The fear can be such a good thing if you don't let it overwhelm, and I have faith that you of all people won't. The loss of my dad gave me the same fear. And I still think once in a while about "what if this is the last time I say goodbye to Steve in the morning" and I don't think that's such a bad thing. It makes you argue about small things less and less until it's never...

    Anyway. I've been thinking about you. I don't know you deeply deeply, but I wanted to tell you just that. I've been thinking about you. Glad to see you post today. Much love~

  3. Dear Ellie,
    Your expressiveness is meaningful for many of us.
    I hope to see you soon and share the best of our thanks and praises, and not let the things undone overtake the things done by your brave and true
    Dad, whom we all found a resource of inspiration by all the little and all the big things he did for so many. xoxoxoxxoxoxoxoxoxoxo Aunty Chris

  4. Putting faith before fear- that might have to be my new motto. Thank you for writing so bravely and beautifully about what you feel and making it into something that can help us, too. Praying for you and your family.

  5. "I will put faith before fear. I will put faith before fear. I will."
    You're doing it just by saying it :) No words of wisdom here, just hugs. Lots of them.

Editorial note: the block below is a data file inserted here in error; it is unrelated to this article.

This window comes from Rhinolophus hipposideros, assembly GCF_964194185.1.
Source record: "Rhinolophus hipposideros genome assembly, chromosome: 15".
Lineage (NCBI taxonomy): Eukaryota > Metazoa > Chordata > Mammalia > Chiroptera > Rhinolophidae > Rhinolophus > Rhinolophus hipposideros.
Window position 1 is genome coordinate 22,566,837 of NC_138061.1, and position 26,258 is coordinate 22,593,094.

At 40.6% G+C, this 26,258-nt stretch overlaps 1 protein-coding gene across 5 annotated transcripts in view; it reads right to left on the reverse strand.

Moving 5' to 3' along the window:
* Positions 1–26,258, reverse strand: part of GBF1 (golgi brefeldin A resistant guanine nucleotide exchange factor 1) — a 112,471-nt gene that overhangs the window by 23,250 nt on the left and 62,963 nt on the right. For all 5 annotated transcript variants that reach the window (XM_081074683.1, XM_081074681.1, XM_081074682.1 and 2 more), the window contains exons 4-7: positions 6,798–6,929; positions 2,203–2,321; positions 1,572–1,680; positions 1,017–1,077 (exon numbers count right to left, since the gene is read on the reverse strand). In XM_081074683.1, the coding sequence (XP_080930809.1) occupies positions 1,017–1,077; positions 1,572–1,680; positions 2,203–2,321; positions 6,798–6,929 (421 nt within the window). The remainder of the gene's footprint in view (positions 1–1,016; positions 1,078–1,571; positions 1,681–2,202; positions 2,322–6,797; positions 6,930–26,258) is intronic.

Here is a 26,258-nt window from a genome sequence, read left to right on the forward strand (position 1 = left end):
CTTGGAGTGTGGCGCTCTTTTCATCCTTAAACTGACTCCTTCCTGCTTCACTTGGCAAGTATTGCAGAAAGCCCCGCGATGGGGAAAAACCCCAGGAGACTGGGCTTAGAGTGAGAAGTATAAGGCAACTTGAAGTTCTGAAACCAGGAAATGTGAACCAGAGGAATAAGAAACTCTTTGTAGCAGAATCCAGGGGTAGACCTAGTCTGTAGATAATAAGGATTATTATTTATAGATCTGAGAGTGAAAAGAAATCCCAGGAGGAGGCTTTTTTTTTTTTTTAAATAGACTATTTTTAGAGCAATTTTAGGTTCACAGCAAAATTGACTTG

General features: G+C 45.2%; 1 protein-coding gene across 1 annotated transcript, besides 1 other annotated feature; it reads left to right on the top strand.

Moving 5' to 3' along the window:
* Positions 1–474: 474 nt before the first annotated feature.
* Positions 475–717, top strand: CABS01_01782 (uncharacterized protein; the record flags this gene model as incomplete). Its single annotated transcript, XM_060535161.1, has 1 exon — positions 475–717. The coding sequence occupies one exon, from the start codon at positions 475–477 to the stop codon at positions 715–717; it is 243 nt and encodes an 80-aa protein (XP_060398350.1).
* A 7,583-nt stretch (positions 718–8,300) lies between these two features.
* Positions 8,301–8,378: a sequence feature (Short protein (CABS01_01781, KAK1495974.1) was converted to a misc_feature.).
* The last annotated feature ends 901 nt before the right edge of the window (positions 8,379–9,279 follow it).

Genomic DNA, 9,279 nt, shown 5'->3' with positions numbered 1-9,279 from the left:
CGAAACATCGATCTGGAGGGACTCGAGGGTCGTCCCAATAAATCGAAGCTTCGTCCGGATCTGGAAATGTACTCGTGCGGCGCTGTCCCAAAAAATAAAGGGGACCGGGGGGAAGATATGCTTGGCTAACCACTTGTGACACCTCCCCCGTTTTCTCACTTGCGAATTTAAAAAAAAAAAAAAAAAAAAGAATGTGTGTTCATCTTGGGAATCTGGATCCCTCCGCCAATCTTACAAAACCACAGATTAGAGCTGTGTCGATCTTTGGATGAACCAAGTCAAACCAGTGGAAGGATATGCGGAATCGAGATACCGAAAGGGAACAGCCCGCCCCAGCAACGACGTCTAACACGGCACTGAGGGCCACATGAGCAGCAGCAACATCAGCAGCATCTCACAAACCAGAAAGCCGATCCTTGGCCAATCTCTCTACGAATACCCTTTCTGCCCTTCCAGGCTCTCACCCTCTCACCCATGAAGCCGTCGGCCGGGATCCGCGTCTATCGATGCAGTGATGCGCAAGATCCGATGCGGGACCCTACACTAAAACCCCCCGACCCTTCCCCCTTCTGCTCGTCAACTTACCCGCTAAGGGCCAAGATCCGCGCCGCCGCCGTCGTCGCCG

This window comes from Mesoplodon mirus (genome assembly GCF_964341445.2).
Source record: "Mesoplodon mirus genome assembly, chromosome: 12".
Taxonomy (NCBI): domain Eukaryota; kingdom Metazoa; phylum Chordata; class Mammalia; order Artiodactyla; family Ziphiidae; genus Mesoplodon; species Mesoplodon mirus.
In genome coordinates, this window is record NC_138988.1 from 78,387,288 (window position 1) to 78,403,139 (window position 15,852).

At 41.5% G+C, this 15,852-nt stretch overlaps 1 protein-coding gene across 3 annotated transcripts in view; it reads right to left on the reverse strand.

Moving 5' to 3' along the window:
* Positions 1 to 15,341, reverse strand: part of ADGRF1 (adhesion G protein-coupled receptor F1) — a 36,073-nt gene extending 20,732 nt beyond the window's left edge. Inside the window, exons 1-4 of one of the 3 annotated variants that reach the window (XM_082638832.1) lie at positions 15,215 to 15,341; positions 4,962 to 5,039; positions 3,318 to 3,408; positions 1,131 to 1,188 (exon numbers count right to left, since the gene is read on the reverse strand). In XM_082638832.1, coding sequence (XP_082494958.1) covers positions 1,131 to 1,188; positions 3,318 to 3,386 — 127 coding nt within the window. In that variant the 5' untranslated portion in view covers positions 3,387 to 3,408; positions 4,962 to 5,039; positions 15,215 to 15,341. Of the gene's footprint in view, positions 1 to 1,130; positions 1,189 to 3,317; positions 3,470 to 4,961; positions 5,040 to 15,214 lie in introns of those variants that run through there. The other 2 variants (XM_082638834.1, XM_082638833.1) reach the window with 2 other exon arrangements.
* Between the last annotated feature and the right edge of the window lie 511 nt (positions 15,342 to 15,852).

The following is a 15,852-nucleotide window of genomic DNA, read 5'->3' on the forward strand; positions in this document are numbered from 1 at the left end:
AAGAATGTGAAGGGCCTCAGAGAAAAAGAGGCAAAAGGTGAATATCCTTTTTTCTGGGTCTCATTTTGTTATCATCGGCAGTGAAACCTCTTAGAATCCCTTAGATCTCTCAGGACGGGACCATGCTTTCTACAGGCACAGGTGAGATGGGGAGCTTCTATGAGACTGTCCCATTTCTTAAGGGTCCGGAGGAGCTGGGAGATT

6. Faith before fear is a wonderful mantra. xo

  7. I was thinking about you this morning, but I couldn't remember your name or your blog's name, just knew I had read your post last week about losing your dad. I was thinking about my own dad, and what a very hard day this is, to be without our fathers. And I sent a little hope and healing your way. And then, just now, I was on twitter and saw Ann (above's) twitter post and clicked and it was you. Comfort and peace be with you today and in the days to come. ~Julie

  8. Your post was beautiful and I like the mantra "faith before fear". Fear is crippling and if I want to truly live life, then I must stroke the core of my faith and LIVE out loud. I not only lost my dad 22 years ago but also my adorable husband of 4 years. Sending a hug your way.
    Cool Mona

  9. PS...Not only is it Father's Day but also my dad's birthday. Make that "would have been" his birthday.